The Lakers have decided to take “a marathon approach” with LeBron James and the sore right ankle that kept him out of Tuesday night’s game against the San Antonio Spurs.
So even with a back-to-back game Wednesday night at Oklahoma City, Lakers coach Frank Vogel said James will be listed as “questionable” for that game and will be day to day going forward.
James missed 26 games last season because of a right ankle injury, an injury the forward said didn’t completely heal until the summer. Vogel said this current ankle injury is the “same ankle,” but a “different spot” and a “different injury.”
“Going to see how he feels,” Vogel said. “He’s just day to day and he’ll get evaluated again tomorrow and see what the soreness is like and make a decision then.”
That left James on the Lakers bench wearing a gray sweatshirt, gray hat dark gray shorts, giving instructions and watching his other two stars, Anthony Davis and Russell Westbrook, carry the load in his absence during a thrilling 125-121 overtime victory over the Spurs.
Davis had a scary moment when he went down late in the fourth quarter with a left knee injury, but he still was a force with 35 points, 17 rebounds and four blocks in 42 minutes.
Westbrook came up two assists short of his first triple-double with the Lakers, producing 33 points, 10 rebounds and eight assists in 40 minutes.
Davis said, “Yes and no,” when asked whether he and Westbrook made it a decision to carry the Lakers with James out.
“I mean, just consciously, the Big Three and one is out so we kind of have to pick up that slack,” Davis said. “But we never say, ‘All right Russ, it’s on me and you tonight.’ Team never said it. It’s just something that kind of happens. But I told Russ, I said, ‘whether I play, Bron play, we don’t play, it doesn’t matter. You still got to be yourself.’ And he did that tonight. The way he played tonight was incredible. And we need that from him every night, no matter if Bron is playing or not.”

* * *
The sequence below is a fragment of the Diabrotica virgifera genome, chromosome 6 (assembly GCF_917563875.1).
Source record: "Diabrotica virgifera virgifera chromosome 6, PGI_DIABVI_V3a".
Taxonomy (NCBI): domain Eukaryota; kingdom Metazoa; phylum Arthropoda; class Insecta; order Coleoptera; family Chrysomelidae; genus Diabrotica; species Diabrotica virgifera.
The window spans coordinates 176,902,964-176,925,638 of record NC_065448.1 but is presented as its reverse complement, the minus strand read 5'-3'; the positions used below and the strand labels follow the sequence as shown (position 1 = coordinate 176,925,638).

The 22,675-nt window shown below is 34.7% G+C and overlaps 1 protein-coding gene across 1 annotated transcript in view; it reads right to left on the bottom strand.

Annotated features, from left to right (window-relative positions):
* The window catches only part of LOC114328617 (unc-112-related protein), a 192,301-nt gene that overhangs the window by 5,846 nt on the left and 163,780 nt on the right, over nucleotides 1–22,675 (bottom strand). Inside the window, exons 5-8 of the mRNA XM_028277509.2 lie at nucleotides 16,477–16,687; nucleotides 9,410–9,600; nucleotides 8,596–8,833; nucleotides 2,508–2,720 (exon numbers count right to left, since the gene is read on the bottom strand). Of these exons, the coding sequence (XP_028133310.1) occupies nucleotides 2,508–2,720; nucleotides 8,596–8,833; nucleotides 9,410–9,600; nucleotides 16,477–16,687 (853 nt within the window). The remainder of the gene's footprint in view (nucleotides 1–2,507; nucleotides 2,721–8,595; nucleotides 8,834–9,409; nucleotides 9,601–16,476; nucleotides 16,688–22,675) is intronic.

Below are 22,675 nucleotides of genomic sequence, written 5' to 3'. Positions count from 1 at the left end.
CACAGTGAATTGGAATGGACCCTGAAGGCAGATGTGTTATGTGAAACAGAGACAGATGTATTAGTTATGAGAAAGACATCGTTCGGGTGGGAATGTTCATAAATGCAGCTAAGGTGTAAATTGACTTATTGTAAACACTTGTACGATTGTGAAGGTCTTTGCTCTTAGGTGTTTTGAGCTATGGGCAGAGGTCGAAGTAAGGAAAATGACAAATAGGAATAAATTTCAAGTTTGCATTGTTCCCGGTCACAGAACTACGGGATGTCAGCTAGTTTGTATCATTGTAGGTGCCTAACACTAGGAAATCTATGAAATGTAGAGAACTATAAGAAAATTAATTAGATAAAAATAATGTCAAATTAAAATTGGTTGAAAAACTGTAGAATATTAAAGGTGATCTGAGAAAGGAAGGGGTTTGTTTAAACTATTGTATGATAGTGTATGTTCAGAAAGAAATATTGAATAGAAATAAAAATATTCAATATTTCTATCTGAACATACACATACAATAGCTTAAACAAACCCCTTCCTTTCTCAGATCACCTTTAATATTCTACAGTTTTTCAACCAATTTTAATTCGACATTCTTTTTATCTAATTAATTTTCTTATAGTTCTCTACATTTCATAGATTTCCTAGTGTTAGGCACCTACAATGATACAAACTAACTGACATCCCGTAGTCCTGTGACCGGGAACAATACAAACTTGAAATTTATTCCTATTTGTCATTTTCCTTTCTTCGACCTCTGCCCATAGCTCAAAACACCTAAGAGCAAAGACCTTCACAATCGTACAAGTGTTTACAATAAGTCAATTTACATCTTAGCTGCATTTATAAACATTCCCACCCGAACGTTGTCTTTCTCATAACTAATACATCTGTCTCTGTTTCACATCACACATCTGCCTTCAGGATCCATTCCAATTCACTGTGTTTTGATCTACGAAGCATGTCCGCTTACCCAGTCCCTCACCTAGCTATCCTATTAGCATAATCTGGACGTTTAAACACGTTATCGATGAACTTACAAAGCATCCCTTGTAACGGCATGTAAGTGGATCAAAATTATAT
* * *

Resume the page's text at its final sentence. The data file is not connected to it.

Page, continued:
When the game hung in the balance in the overtime, Davis and Westbrook stood tall, combing to score 10 of the Lakers’ 11 points to help them even their record at 2-2.
Westbrook had six points in the overtime, including a dunk that had his teammates yelling from the bench.
“Especially with Bron being out, we understand that with that comes the responsibility making guys around us better,” Westbrook said. “And tonight, I thought AD did a great job of just being aggressive all night, miss and makes, finishing well around the basket. He was big for us tonight.”
Davis was scrambling for a defensive rebound late when he fell to the court clutching his left knee with 32.2 seconds left and the score tied 114-114 after colliding with Spurs guard Dejounte Murray.
He eventually was helped up, walked around for a few minutes and returned to the game. He scored twice in the overtime, his put-back that gave the Lakers a 123-121 lead his biggest basket of the game.
“It’s like a little stinger,” Davis said. “A little stinger and then I started moving and it kind of went away. I kept playing. Still felt it a little bit. But finished the game and I’ll see how it is when I wake tomorrow.”
Malik Monk started in place of James, and he provided some timely outside shooting.
Monk had 17 points in 39 minutes. His 31-foot three-pointer gave the Lakers a 114-112 lead with 58.3 seconds left in the fourth quarter.
“I think every shot I shoot going in, so super confident. Super confident,” Monk said after going six for 15. “So that make me even more confident, yeah, they just believe in me. We got great players, man, and everybody stepped up tonight. And I was able to knock that one down.”
AT OKLAHOMA CITY
When: 5 p.m. PDT, Wednesday.
On the air: TV: Spectrum SportsNet; Radio: 710, 1330.
Update: The Lakers and Thunder will on the second night of back-to-back games, with Oklahoma City hosting Golden State Tuesday night. The Thunder was winless (0-3) before facing the Warriors. The Thunder has just two players averaging double figures, Shai Gilgeous-Alexander (20.0) and Mike Muscala (11.0). The Thunder is ranked 29th in the NBA in scoring, averaging just 93.3 points per game.
This story originally appeared in Los Angeles Times.